1.Monsanto's Fortunes Turn Sour - New York Times
2.Signs of a biotech backlash? - Christian Science Monitor

NOTE: Reality's biting for Monsanto. John Gilbert, an Iowa farmer tells the Christian Science Monitor about GM crop uptake: "A lot of it, to be perfectly honest, is herd mentality. They believe Monsanto when they say it's going to yield more." But scepticism has begun to set in, with the Christian Science Monitor noting that a common criticism now being leveled at GM firms like Monsanto is that crop yield increases have largely been the result of advances in conventional breeding, but that those features are only being made available in strains sold with genetically-modified traits as well.
1.Monsanto's Fortunes Turn Sour
The New York Times, 4 October 2010

As recently as late December, Monsanto    was named "company of the year" by Forbes magazine. Last week, the company earned a different accolade from Jim Cramer, the television stock market commentator. "This may be the worst stock of 2010," he proclaimed.

Monsanto, the giant of agricultural biotechnology, has been buffeted by setbacks this year that have prompted analysts to question whether its winning streak from creating ever more expensive genetically engineered crops is coming to an end.

The company’s stock, which rose steadily over several years to peak at around $145 a share in mid-2008, closed Monday at $47.77, having fallen about 42 percent since the beginning of the year. Its earnings for the fiscal year that ended in August, which will be announced Wednesday, are expected to be well below projections made at the beginning of the year, and the company has abandoned its profit goal for 2012 as well.

The latest blow came last week, when early returns from this year’s harvest showed that Monsanto’s newest product, SmartStax corn, which contains an unprecedented eight inserted genes, was providing yields no higher than the company’s less expensive corn that contains only three foreign genes.

Monsanto has already been forced to sharply cut prices on SmartStax and on its newest soybean seeds, called Roundup Ready 2 Yield, as sales fell below projections.

But there is more. Sales of Monsanto’s Roundup, the widely used herbicide, has collapsed this year under an onslaught of low-priced generics made in China. Weeds are growing resistant to Roundup, dampening the future of the entire Roundup Ready crop franchise. And the Justice Department is investigating Monsanto for possible antitrust violations.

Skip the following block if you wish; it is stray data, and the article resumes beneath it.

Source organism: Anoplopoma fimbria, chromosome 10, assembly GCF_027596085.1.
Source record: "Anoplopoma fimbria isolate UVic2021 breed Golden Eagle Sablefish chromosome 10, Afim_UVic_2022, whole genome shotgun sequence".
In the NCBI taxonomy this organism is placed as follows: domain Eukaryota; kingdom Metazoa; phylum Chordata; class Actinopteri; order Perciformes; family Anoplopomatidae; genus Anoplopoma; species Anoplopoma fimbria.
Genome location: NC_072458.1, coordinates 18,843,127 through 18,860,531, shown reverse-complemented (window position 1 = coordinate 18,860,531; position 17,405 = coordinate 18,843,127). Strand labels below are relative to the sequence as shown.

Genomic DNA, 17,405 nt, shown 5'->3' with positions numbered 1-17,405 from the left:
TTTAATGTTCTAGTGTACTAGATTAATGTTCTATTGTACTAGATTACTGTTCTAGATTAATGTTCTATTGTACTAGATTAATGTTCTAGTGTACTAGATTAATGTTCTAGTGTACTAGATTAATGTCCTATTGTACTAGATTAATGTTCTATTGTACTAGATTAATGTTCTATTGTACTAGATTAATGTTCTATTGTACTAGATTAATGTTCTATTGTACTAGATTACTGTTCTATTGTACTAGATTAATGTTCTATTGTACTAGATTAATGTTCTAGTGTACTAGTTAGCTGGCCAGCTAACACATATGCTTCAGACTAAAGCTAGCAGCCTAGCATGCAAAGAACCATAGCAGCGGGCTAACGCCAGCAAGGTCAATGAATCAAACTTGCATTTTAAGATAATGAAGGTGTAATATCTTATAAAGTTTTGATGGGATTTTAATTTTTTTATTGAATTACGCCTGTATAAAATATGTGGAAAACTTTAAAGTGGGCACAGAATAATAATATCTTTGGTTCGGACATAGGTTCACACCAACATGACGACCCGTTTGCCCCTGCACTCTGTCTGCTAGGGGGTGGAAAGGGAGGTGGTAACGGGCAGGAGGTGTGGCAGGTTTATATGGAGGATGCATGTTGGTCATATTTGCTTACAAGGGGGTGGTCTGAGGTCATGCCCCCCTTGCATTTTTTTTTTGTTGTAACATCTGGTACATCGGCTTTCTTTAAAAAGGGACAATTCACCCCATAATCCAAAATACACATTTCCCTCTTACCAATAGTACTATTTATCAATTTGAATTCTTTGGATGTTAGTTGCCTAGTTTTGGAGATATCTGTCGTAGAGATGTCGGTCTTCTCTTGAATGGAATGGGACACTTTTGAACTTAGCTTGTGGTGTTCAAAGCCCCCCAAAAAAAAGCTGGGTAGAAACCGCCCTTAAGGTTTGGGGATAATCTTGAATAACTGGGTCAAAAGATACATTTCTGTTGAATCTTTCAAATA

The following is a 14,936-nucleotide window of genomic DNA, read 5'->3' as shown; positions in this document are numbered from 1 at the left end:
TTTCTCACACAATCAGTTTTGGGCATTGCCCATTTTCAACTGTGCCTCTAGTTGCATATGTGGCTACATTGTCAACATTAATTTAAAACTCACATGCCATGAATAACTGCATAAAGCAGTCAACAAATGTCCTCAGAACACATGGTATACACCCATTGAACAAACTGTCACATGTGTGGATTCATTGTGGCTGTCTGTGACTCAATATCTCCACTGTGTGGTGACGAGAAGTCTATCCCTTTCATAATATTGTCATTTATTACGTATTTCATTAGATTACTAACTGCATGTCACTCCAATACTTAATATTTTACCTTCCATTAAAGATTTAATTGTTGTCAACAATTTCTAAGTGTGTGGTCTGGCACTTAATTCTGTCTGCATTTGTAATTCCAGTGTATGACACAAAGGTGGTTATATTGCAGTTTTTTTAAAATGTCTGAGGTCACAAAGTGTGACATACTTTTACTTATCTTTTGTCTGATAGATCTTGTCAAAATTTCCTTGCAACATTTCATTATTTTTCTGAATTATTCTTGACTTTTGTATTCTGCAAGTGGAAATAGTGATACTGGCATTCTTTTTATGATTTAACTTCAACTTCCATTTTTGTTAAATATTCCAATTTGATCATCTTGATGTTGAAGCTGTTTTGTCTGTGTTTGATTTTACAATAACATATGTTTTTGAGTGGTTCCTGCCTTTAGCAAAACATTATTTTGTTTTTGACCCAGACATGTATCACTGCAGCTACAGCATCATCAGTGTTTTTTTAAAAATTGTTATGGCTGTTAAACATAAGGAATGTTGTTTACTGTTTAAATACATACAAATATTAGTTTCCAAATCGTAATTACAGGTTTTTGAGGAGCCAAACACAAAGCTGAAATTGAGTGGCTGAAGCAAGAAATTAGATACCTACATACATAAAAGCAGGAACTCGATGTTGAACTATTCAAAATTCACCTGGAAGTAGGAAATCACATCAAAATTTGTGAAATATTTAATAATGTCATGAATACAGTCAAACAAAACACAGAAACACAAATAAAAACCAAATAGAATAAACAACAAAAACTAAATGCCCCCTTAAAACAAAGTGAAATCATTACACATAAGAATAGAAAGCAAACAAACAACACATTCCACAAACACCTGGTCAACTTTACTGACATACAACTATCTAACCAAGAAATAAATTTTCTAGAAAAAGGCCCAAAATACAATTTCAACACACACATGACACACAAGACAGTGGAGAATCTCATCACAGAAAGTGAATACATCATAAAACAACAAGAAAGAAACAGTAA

Until now, Monsanto’s main challenge has come from opponents of genetically modified crops, who have slowed their adoption in Europe and some other regions. Now, however, the outspoken critics also include farmers and investors who were once in Monsanto’s camp.

“My personal view is that they overplayed their hand,” William R. Young, managing director of ChemSpeak and a consultant to investors in the chemical industry, said of Monsanto. “They are going to have to demonstrate to the farmer the advantage of their products.”

Brett D. Begemann, Monsanto’s executive vice president for seeds and traits, said the setbacks were not reflective of systemic management problems and that the company was already moving to deal with them.

“Farmers clearly gave us some feedback that we have made adjustments from,” he said in an interview Monday.

Mr. Begemann said that Monsanto used to introduce new seeds at a price that gave farmers two thirds and Monsanto one third of the extra profits that would come from higher yields or lower pest-control costs. But with SmartStax corn and Roundup Ready 2 soybeans, the company’s pricing aimed for a 50-50 split.

That backfired as American farmers grew only 6 million acres of Roundup Ready 2 soybeans this year, below the company’s goal of 8 million to 10 million acres, and only 3 million acres of SmartStax corn, below the goal of 4 million.

So now Monsanto is moving back to the older arrangement. SmartStax seed for planting next year will be priced at about only $8 an acre more than other seeds, down from about a $24 premium for this year’s seeds, Mr. Begemann said. The company will also offer credits for free seed to farmers who planted SmartStax this year and were disappointed.

Monsanto has also moved to offer farmers more varieties with fewer inserted genes. Some farmers have said they often have to buy traits they do notneed ”” such as protection from the corn rootworm in regions where that pest is not a problem ”” in order to get the best varieties. This issue has surfaced in the antitrust investigation.

Monsanto’s arch rival, DuPont’s Pioneer Hi-Bred, has also capitalized on the limited variety under a campaign called “right product, right acre.”

“If they don’t have a need for rootworm then we won’t have that trait in that product,” Paul E. Schickler, the president of Pioneer, said in an interview.

After years of rapidly losing market share in corn seeds to Monsanto, Pioneer says it has gained back 4 percentage points in the last two years, to 34 percent. Monsanto puts its market share at 36 percent in 2009 and says it has remained flat this year. In soybeans, Pioneer puts its share at 31 percent, up 7 percent over the last two years; Monsanto puts its share at 28 percent last year and said it has dropped some this year.

Monsanto had a similar problem with lower-than-expected yields on Roundup Ready 2 soybeans last year, when the crop was first planted commercially, forcing it to slash the premium it charges.

But this year, the yield appears to be meeting expectations, according to OTR Global, a market research firm that surveys farmers and seed dealers. That could bode well for SmartStax next year.

One reason is that the Roundup Ready 2 gene is now offered in more varieties, making it better suited to more growing conditions. The yield of a crop is mainly determined by the seed’s intrinsic properties, not the inserted genes. An insect protection gene will not make a poor variety a high yielder any more than spiffy shoes will turn a slow runner into Usain Bolt. In the first year of a new product, few varieties contain the new gene.